At USC Annenberg, we don’t just cover the news, we make it. “Quoted: USC Annenberg in the News” gathers a selection of the week’s news stories featuring and written by the school's leaders, faculty, staff and others.
When the Oscar nominations were announced Thursday morning, Twitter was quick to respond with #OscarsSoWhite trending on the social platform. Of all 35 people nominated for acting, writing or directing awards, only Mexican film director Alejandro González Iñárritu is non-white. The Los Angeles Times cited research by professor Stacy Smith and the Media, Diversity, & Social Change Initiative. MDSCI has released several studies of minorities and women in film, concluding that "inclusivity and diversity are not valued by Hollywood decision makers."
Mike Chinoy, a senior fellow at the USC US-China Institute, a program of USC Annenberg, was quoted by the BBC in a story about Asian cuisine. Chinoy offered advice on local traditions, such as while Chinese would pick fish fresh from the tank, "Thais, being serious Buddhists, would never want to suffer the bad karma of singling out any living being for death." “Rice liquor [poured out] under the table is a China survival skill,” he also noted.
USC Annenberg's resident Google Glass expert, professor Robert Hernandez, was quoted in an NPR story about Google's recent decision to pull the wearable tech from stores and transition into a new phase. This new phase has not been shared publicly beyond the fact that the Google Glass team will be moving "from concept to reality." Hernandez said he'd like to see Google sell Glass 2.0 at a loss if it means getting the device into more hands. "All these different critiques — it's distracting, it's immersive, you're not gonna pay attention to your life — those were comments and a narrative written by folks who really didn't interact with Glass, and if they did, it was only for 15 minutes."
Professor Roberto Suro has traveled to Cuba many times with his students. In a interview on KPCC's Take Two, Suro talked about about what it means now that travel there is easing up. "The big change for ordinary folks is that you're not going to have to go through a lot of paperwork to prove that you're in one of the designated categories of people allowed to go to Cuba," Suro said. Another change is that there will be more regularly scheduled commercial flights to Cuba.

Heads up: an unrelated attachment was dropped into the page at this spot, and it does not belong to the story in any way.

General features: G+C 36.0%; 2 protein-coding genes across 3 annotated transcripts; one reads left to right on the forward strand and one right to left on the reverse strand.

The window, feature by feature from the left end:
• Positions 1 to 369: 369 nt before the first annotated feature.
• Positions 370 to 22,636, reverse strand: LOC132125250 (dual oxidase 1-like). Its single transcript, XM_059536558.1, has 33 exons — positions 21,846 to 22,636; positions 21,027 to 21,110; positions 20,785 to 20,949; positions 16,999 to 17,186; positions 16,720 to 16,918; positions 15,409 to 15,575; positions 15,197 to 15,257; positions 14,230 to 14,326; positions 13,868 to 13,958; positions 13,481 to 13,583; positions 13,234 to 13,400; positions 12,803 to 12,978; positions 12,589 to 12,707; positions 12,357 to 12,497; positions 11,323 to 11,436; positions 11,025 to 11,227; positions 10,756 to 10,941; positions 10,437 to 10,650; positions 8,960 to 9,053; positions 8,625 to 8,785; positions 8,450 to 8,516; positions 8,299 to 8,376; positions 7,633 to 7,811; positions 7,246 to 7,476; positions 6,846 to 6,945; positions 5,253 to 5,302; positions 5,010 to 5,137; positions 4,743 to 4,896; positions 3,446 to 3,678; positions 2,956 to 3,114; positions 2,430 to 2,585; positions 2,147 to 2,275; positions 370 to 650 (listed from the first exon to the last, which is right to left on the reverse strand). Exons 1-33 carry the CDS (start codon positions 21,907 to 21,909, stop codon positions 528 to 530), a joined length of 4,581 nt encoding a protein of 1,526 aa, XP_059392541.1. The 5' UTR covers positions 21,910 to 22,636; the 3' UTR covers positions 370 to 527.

In a new column for The World Post, Vice Dean Philip Seib wrote about the Charlie Hebdo murders and how the attack has “reinforced anti-Muslim and anti-Arab sentiment that, even when invisible, always simmers just beneath the surface of public opinion in much of the West.” Seib went on to discuss that these sentiments could be combated if Arab states were to stop ignoring public diplomacy.
The Los Angeles Times quoted director of USC Annenberg’s Center for the Digital Future, Jeffrey Cole, in a story about the television industry’s shift from traditional broadcast models towards streaming services like Netflix and Amazon.com. Amazon is fresh off winning its first Golden Globe for best television series for breakout comedy-drama “Transparent,” as well as a recent announcement that Woody Allen is set to write and direct a new series for the site. “Every pay-TV service has used the same playbook. They start by playing other people’s content and then move into creating original content,” Cole said. “Amazon had moved it into hyper speed.”
Following the tragic incidents surrounding French satirical publication Charlie Hebdo, Marty Kaplan, director of the Norman Lear Center, shared with The Jewish Journal his experience leading the nation’s oldest college humor magazine, The Harvard Lampoon. “Freedom of speech must include the freedom to outrage. If you have to fight fire with fire, you have to fight indecency with more indecency. Rudeness subverts oppression. Crudeness ventilates orthodoxy. Laughter strips the emperor naked. Satire is a check on power,” Kaplan said, defending Charlie Hebdo’s cartoons. Of college campuses today, Kaplan also said many of the stories he published in The Harvard Lampoon during the 1970s would now be cause for action from university disciplinary boards.
The Washington Post quoted professor Henry Jenkins in a story about the fair trade activisim of The Harry Potter Alliance, an organization that he has studied. “The idea of civic imagination is, before we can change the world, we have to imagine what a better world would look like, we have to imagine ourselves as political agents,” Jenkins said. “I would say is what the Harry Potter Alliance does very well is foster the cultural imagination.”
The following is a selection of Quoted stories from the winter holiday.
Annenberg professor Alan Abrahamson was quoted in an NBC Chicago 5 story about the negative economic risks posed if Boston hosts the 2024 Olympic Games, which he disagrees with. “It’s totally worth it. You cannot put a price on dreams. That’s what the Olympics are all about it,” Abrahamson said. Boston recently won out against Los Angeles, San Francisco and Washington D.C. for the United State’s bid and will now go up against international options like Rome, Berlin and Hamsburg. Despite some public opposition that the games would be too costly to fund and recover from, Abrahamson said this is the best chance the United States has had for a Summer Olympics since Atlanta last hosted in 1996.